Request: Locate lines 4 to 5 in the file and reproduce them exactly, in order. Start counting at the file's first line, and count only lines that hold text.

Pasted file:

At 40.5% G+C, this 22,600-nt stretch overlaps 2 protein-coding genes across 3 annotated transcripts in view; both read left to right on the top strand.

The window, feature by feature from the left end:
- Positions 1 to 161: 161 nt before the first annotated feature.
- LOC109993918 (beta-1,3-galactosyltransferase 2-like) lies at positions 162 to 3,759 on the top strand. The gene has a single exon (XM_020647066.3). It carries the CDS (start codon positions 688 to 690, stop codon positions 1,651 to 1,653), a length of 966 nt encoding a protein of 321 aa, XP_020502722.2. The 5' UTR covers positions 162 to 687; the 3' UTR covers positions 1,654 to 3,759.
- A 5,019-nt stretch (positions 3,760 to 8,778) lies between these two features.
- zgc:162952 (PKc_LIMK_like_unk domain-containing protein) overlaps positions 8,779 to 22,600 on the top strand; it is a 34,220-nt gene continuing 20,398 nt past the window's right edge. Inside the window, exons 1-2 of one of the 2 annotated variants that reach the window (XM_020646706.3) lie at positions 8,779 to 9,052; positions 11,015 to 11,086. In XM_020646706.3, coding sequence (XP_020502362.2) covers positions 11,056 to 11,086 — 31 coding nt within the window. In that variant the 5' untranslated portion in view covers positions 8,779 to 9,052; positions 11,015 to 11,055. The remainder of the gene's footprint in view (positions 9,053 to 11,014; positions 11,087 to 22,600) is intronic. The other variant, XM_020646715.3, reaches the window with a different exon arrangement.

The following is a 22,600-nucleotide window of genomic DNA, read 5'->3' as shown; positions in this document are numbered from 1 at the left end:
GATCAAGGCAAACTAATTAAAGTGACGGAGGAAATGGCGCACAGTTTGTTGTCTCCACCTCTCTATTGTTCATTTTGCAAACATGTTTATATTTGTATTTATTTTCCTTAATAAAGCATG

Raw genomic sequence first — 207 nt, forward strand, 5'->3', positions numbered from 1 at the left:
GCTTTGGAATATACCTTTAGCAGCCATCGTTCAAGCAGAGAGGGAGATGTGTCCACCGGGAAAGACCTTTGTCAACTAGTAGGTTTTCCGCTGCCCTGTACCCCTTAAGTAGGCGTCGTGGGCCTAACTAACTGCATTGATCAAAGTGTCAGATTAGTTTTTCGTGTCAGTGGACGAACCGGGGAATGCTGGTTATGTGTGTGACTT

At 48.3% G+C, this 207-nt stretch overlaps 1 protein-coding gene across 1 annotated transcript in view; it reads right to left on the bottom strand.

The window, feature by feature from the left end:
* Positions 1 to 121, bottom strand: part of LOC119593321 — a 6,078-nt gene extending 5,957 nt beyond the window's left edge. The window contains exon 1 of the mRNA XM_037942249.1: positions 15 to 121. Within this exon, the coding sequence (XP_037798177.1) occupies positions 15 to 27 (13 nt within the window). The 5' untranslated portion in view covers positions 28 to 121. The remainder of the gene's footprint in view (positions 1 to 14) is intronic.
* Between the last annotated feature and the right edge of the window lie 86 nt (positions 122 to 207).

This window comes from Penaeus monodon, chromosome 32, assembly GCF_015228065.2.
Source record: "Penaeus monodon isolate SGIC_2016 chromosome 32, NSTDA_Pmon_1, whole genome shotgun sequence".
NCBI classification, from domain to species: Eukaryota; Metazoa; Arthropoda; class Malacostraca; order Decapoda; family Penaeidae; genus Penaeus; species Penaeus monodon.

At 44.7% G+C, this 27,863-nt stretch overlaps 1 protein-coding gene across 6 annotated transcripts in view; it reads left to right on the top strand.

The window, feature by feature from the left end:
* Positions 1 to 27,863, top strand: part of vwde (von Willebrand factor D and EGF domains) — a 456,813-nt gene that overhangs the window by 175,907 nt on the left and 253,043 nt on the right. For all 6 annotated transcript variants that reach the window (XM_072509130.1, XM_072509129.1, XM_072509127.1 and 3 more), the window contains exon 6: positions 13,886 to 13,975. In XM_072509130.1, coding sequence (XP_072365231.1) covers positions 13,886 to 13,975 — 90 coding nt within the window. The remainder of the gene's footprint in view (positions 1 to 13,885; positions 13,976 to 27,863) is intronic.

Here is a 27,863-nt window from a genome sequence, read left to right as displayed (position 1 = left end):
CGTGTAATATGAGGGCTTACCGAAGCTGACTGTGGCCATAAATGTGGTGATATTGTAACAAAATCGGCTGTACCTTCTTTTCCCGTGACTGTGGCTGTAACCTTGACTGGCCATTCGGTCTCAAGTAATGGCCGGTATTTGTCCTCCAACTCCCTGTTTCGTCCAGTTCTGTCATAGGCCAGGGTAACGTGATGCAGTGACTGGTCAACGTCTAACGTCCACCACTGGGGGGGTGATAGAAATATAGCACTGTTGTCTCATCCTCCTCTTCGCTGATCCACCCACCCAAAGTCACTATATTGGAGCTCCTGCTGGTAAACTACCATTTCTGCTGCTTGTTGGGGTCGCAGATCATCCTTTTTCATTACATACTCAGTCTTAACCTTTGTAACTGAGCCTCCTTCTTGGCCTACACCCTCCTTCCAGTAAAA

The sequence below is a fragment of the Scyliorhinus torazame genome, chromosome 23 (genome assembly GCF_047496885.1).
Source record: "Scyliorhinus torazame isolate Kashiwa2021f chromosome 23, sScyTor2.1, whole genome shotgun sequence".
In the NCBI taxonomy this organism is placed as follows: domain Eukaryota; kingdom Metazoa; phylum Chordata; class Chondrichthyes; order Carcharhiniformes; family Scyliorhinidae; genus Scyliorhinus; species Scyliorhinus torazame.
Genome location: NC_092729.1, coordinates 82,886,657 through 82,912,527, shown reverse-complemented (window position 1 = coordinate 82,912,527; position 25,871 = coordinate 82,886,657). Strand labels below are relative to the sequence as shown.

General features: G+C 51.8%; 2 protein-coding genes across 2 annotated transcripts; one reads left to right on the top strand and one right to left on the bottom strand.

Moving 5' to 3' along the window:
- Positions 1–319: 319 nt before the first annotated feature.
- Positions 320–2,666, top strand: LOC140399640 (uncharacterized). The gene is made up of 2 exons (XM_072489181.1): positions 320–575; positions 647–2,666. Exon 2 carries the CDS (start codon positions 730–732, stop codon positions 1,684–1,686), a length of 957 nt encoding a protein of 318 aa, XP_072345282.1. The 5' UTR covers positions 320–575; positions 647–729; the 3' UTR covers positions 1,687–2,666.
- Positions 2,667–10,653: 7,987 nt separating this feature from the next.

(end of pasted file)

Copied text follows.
- LOC109993918 (beta-1,3-galactosyltransferase 2-like) lies at positions 162 to 3,759 on the top strand. The gene has a single exon (XM_020647066.3). It carries the CDS (start codon positions 688 to 690, stop codon positions 1,651 to 1,653), a length of 966 nt encoding a protein of 321 aa, XP_020502722.2. The 5' UTR covers positions 162 to 687; the 3' UTR covers positions 1,654 to 3,759.
- A 5,019-nt stretch (positions 3,760 to 8,778) lies between these two features.